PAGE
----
Welcome

Welcome to the blog of the Department of Environmental and Geographical Sciences at the University of Northampton. This will keep you up to date with both student and staff activities.

The Department of Environmental and Geographical Sciences includes staff with interests in biological sciences, conservation, ecology, environmental sciences, environmental statistics, geography and waste management. We offer a range of degree programmes and have a number of postgraduate research students. For more information about studying with us please visit http://www.northampton.ac.uk/.

Thursday, 29 October 2015

Students learn about the work of Age UK in Northamptonshire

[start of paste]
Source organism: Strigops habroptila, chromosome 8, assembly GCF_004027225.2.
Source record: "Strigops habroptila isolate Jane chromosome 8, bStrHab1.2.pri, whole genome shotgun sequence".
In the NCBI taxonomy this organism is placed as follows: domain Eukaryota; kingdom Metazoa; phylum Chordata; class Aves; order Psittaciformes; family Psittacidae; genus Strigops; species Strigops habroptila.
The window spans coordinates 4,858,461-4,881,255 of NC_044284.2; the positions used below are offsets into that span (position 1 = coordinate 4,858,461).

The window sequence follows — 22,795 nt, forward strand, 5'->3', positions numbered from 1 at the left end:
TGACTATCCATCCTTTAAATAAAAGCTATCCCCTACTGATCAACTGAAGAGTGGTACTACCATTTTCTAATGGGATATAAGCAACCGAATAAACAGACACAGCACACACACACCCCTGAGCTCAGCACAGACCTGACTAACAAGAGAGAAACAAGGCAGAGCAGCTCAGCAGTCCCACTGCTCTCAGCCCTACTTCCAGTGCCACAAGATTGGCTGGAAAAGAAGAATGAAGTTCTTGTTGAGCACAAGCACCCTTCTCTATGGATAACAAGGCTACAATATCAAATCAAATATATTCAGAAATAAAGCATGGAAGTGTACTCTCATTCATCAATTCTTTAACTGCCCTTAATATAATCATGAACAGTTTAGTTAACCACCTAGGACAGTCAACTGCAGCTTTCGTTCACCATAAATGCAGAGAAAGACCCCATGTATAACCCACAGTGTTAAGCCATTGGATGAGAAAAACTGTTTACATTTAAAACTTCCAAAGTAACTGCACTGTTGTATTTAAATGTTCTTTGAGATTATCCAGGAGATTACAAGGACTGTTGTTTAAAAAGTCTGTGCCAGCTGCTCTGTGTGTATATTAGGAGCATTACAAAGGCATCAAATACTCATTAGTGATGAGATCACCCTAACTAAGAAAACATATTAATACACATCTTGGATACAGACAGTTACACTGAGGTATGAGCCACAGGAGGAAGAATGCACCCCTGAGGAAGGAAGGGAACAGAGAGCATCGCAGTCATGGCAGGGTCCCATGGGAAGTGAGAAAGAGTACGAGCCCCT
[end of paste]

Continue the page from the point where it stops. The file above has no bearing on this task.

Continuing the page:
On 26/10/15 Jo Gunnett, Volunteer Coordinator for Age UK Northamptonshire, visited second year Human Geographers to talk about the organisation’s work in local communities. Jo provided some really valuable insights for students who can choose to do an assignment about issues faced by isolated older people as part of their second year studies.

Jo provided an overview of the services offered by Age UK Northamptonshire, issues faced by local older people, and challenges faced by services and charities ‘in the current climate’ of funding cuts.

Jo Gunnett, Volunteer Coordinator for Age UK Northamptonshire, with Dr John Horton

She also outlined some of the opportunities for students to engage in volunteering: as befrienders, charity shop assistants, sports coaches, knitters, fund-raisers, or friendly faces/tea drinkers/games-players at day care centres. 

For more information about Age UK Northamptonshire, see: http://www.ageuk.org.uk/northamptonshire/

Monday, 26 October 2015

Guest speakers talk about poverty, deprivation and austerity in Britain